Cities without landmarks
Niagara Falls, U.S./Canada
Saab’s owner said Thursday it doesn’t have the money to pay employees’ wages, deepening the financial crisis that is pushing the struggling Swedish brand ever closer to ruin.
Dutch owner Swedish Automobile, previously known as Spyker Cars, has courted Chinese and Russian investors and put the Saab factory up for sale in its attempts to revive the brand it took over from General Motors Co. last year.
But after months of production stoppages and problems with paying suppliers, Saab said the situation is so dire that it won’t be able to pay its 3,700 employees, adding to doubts over how long the brand can survive.
“I do not see a future for the car maker in the current position,” said Ferdinand Dudenhoeffer, an auto analyst at the University of Duisburg-Essen.
Analysts have sounded the death knell for Saab several times since Spyker, a small luxury sports car maker, bought it from GM last year for $74 million in cash plus $326 million worth of preferred shares. Skeptics questioned how Spyker and its smooth-talking CEO Victor Muller could turn around a car maker that posted loss after loss during GM’s ownership.
But every time the company appeared to be on the edge of bankruptcy, Muller came up with a new lifeline. His latest move was lining up two Chinese investors — Zhejiang Youngman Lotus Automobile Co. and Pang Da Automobile Trade Co. — in a deal to make and distribute Saab in China. The deal has not yet been approved by Chinese authorities.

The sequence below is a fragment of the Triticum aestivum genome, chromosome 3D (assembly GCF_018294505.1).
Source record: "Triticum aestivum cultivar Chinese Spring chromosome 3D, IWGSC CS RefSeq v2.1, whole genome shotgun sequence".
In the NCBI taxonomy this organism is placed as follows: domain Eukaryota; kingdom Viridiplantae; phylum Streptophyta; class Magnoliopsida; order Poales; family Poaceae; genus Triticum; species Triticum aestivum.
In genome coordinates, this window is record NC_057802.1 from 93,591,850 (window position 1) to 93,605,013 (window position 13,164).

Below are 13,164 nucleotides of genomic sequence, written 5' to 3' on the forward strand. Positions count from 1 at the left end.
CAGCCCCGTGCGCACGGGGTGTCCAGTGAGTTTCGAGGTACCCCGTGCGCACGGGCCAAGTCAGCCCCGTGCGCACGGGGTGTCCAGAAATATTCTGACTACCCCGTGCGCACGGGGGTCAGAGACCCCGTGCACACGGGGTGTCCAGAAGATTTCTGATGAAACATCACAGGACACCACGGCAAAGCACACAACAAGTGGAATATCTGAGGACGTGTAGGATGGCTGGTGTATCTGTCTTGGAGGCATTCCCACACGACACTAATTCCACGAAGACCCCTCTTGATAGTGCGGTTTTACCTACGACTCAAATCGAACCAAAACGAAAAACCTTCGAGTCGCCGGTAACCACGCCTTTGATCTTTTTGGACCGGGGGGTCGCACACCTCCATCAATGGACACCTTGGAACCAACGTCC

Saab spokesman Eric Geers insisted Thursday that the car maker is not headed for bankruptcy.
“We’re saying that we don’t have funding to pay out salaries, but we’re working day and night to find a solution,” he said. “We’re assuming we’ll find a solution.”
Swedish Automobile, formerly Spyker, said it is currently in talks with various parties to solve the financial difficulties, but warned that there can be “no assurance that these discussions will be successful, or that the necessary funding will be obtained.”
The car factory in Trollhattan, in southwestern Sweden, has been plagued by production stoppages since March as Saab has struggled to pay suppliers for parts. Saab spokeswoman Gunilla Gustavs said production would be down at least until July 4.
Muller has sought to raise money with a plan to sell Saab’s property — including the factory — and leasing it back. Russian investor Vladimir Antonov was lined up as a potential buyer, but hasn’t received the necessary approval from the European Investment Bank, which last year gave Saab a euro400 million loan, that has since been reduced to euro280 million.
The Swedish Debt Office, which also must approve such a plan, hasn’t receive any applications from other potential buyers, spokeswoman Linda Sjoblom said.
Hakan Skott, a local union boss in Trollhattan, said the situation “is creating a lot of worries and there are thousands of questions about what will happen now.”
Malin Rising in Stockholm contributed to this report.
Niagara Falls, U.S./Canada
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